• Tazria – Metzora ~ 5772 ~ תזריע־מצרע

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    Tazria – Metzora ~ 5772 ~ תזריע־מצרע

    Tazria — After childbirth, a mother was not to enter the Sanctuary for forty days if she had borne a son and for eighty days if she had given birth to a daughter. At the termination of these periods, she brought burnt and sin offerings to the Sanctuary and could then resume her normal life.

    Nobody suffering from leprosy was allowed to enter the Sanctuary. Therefore, when a person’s skin showed symptoms resembling the early stages of the disease, he was brought before the priest for examination. Should the priest, after scrutinizing the spots or scabs, be unable to give an immediate decision, the sufferer was isolated for seven days and then re-examined. If the marks had not developed, a further confinement of seven days was required. Then, provided they had still not spread into the skin, the priest pronounced the person concerned as clean. If the contrary was the case, the priest was certain that this was indeed leprosy and he pronounced him as unclean.

    A number of other suspected cases are listed together with directions to the priest on how to make a correct diagnosis. The leper was sent to live outside the camp with his clothes torn, his hair unkempt and his mouth covered. He called out the words “unclean, unclean,” as a warning to others not to touch him. A garment could also become infected by this disease (perhaps through contact with a leper). A similar procedure to that described above was followed – the priest carried out certain tests and the garment was burnt if he declared it unclean.

    Metzora — The Torah describes the procedure for a metzora (a person afflicted with tzara’at – biblical leprosy) upon conclusion of his isolation. This process extends for a week and involves ritual sacrifices and immersions in the mikveh. Only then, a kohen may pronounce the metzora pure. A metzora of limited financial means may substitute lesser offerings for the more expensive animals.

    Before a Kohen diagnoses that a house has tzara’at, household possessions are removed to prevent them from also being declared ritually impure.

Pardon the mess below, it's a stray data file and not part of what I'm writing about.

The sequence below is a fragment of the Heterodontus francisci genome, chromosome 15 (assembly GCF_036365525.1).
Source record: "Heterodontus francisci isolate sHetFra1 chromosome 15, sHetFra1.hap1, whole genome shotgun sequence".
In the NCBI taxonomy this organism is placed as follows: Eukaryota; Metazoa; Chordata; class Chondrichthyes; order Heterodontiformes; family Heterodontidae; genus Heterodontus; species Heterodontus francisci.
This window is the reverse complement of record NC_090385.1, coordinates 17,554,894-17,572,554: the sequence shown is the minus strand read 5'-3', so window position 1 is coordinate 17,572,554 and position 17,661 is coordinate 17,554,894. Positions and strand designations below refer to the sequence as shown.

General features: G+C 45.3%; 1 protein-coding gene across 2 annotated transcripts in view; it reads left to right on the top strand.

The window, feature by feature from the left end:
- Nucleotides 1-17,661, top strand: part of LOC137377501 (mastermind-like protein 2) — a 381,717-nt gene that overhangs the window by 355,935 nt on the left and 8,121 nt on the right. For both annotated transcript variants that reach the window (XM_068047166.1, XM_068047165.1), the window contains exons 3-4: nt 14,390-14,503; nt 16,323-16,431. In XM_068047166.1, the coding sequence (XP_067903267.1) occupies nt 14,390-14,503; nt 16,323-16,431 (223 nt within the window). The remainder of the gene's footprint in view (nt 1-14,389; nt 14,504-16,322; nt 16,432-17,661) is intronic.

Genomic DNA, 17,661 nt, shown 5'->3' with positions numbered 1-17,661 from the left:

The tzara’at is removed by smashing and rebuilding that section of the house. If it reappears, the entire building must be razed.   The Torah details those bodily secretions that render a person spiritually impure, thereby preventing his contact with holy items, and the Torah defines how one regains a state of ritual purity.

    The rituals of purification and sacrifices for women are given here corresponding to previous sacrifices for other cleansings. Both men and women must abide by the laws of family purity.

    MAFTIR Leviticus 15:31 – 33 ~ page 477

    HAFTARAH II Kings 7:3 – 20 ~ page 477

    King Ben-Hadad of Aram besieged Samaria and the resulting famine reduced many to cannibalism. Elijah the Prophet assured the king: “At this time tomorrow, a sea of fine flour will sell for merely a shekel, and two seas of barley will sell for a shekel in the gate of Samaria.'” One of the king’s officers mocked Elijah. Elijah responded, “Behold, you will see with your own eyes, but you shall not eat there from.” Four lepers in quarantine were so hungry they decided to enter the enemy camp to beg for food. They arrived to find a deserted camp. For “G-d had caused the Aramean camp to hear the sound of chariots and the sound of horses, the sound of a great army…” The entire enemy army fled, leaving behind their tents, horses, donkeys and provisions. The four men went to the city and reported their findings to the gatekeepers who, in turn, informed King Jehoram. The king sent messengers who confirmed the miracle. The people swarmed out of the city and looted the enemy camp, thus breaking the famine and fulfilling Elijah’s prophecy.  The antagonistic officer that was placed in charge of the city gates was trampled to death by the rampaging crowds — but only after seeing the fulfillment of the prophet’s words.